Men that suddenly experience hair loss usually assume that male pattern baldness is to blame; and, to be fair, the dreaded androgenic alopecia is very often the cause of our woe. However, men shouldn’t automatically jump to the conclusion that male pattern baldness is the culprit, because another very common cause of hair loss in men goes by the name of telogen effluvium.
Telogen effluvium might sound like a minor character from a gladiator movie, but it is in fact the name given to a common bodily reaction to intense physical stress, intense hormonal stress or the sudden chemical impact of changes in medication. This condition can strike at any age, its onset can be quite sudden and it often drives men to seek treatment for hair loss prevention in a market place flooded with hair loss solutions promising a cure for baldness.
However, be warned: telogen effluvium is not male pattern baldness and will not usually respond to standard hair loss prevention products or commercially available hair loss solutions and techniques. Telogen effluvium usually develops as a generalized thinning of the hair and its impact is closely related to the growth cycles of our hair. Most of our hair is in a growth phase called anagen. Once a hair has been growing for a number of years it naturally enters a resting phase called telogen. Growth comes to a halt for a few months, the hair then falls out and it is replaced by a new and actively growing hair in the first vigorous flush of anagen.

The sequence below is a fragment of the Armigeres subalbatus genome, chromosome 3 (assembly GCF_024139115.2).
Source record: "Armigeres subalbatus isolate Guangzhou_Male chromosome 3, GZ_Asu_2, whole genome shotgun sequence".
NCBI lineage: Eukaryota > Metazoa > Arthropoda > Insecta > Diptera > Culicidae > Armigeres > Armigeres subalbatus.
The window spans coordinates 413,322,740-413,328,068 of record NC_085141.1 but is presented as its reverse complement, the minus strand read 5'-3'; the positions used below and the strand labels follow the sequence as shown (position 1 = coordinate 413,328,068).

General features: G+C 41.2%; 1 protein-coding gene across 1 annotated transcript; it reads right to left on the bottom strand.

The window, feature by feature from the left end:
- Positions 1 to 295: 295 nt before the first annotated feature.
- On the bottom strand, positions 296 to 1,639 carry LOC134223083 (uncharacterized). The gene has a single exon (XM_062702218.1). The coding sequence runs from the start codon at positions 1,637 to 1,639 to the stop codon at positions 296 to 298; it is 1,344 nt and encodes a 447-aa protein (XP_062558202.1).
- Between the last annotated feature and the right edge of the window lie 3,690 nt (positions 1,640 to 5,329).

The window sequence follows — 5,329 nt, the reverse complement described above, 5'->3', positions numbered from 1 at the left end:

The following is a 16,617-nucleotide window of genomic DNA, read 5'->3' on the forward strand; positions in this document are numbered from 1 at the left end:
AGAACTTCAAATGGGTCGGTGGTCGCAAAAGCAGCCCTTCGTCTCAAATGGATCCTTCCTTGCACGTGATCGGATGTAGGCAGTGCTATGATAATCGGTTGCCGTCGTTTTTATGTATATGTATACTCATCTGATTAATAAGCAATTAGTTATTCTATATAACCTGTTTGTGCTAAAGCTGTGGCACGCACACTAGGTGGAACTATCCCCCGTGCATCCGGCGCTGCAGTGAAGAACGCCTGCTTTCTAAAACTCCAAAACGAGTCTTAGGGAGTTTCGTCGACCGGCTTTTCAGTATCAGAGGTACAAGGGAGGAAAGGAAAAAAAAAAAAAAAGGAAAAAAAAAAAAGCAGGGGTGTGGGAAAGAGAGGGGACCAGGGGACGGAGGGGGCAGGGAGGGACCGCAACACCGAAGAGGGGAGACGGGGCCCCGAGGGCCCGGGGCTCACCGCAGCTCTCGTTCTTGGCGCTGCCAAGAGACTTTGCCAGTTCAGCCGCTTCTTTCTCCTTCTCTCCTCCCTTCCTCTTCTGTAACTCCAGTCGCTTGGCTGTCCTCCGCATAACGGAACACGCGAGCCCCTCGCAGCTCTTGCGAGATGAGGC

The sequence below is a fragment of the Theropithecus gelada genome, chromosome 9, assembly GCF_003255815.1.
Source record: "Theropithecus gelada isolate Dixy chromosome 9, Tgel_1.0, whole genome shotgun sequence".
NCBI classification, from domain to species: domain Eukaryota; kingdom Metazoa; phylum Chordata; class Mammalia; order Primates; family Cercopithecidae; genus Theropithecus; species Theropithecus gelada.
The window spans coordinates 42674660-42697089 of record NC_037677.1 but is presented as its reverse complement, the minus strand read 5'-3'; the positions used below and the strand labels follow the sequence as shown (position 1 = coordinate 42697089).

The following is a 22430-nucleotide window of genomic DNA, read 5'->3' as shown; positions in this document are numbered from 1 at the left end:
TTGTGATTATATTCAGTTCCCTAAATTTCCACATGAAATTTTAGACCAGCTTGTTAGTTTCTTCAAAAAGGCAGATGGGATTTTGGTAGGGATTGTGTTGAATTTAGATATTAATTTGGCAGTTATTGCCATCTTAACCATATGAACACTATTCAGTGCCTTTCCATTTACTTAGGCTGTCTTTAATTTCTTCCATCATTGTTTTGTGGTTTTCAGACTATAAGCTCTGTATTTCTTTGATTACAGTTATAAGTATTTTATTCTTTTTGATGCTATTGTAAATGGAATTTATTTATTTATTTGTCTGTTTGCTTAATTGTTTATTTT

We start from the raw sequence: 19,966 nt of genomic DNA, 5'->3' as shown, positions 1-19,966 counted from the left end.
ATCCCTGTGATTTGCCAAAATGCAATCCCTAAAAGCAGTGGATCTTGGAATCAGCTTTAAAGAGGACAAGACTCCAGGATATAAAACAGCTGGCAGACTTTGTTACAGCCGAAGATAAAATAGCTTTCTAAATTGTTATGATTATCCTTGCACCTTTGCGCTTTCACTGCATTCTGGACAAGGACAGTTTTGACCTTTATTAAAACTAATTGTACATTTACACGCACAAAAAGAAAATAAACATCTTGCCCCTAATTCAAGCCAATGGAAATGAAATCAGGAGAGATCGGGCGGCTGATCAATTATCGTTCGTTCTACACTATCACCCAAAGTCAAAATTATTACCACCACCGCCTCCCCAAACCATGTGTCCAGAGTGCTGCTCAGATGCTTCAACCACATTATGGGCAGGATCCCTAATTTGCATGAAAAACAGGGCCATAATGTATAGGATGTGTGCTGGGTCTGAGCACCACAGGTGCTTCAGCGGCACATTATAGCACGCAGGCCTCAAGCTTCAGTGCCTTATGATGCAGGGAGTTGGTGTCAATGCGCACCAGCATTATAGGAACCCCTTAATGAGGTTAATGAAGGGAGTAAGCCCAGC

We usually have about 15 to 20 per cent of our hairs in telogen at any one time. However, the impact of telogen effluvium is to dramatically increase the number of hairs in this resting phase. This, of course, is followed hair loss. Unfortunately, although new hair will often replace the ones that fall out, the rate of hair being pushed into telogen by this condition can greatly outpace the body’s ability to cope, and the typical reduction in hair cover that is associated with this condition can very quickly become apparent.
The good news is that once the cause of stress is identified and removed, hair loss usually stops quite quickly and regrowth can often begin as suddenly as the initial hair loss took place. However, this is not a condition to be taken lightly, as in some people it can quickly develop into a chronic problem. Furthermore, telogen effluvium is often the outward symptom of some other underlying physical problem, and anyone experiencing sudden and unexplained hair loss (especially if it is not restricted to the head) would be wise to seek the advice of a suitably qualified medical practitioner.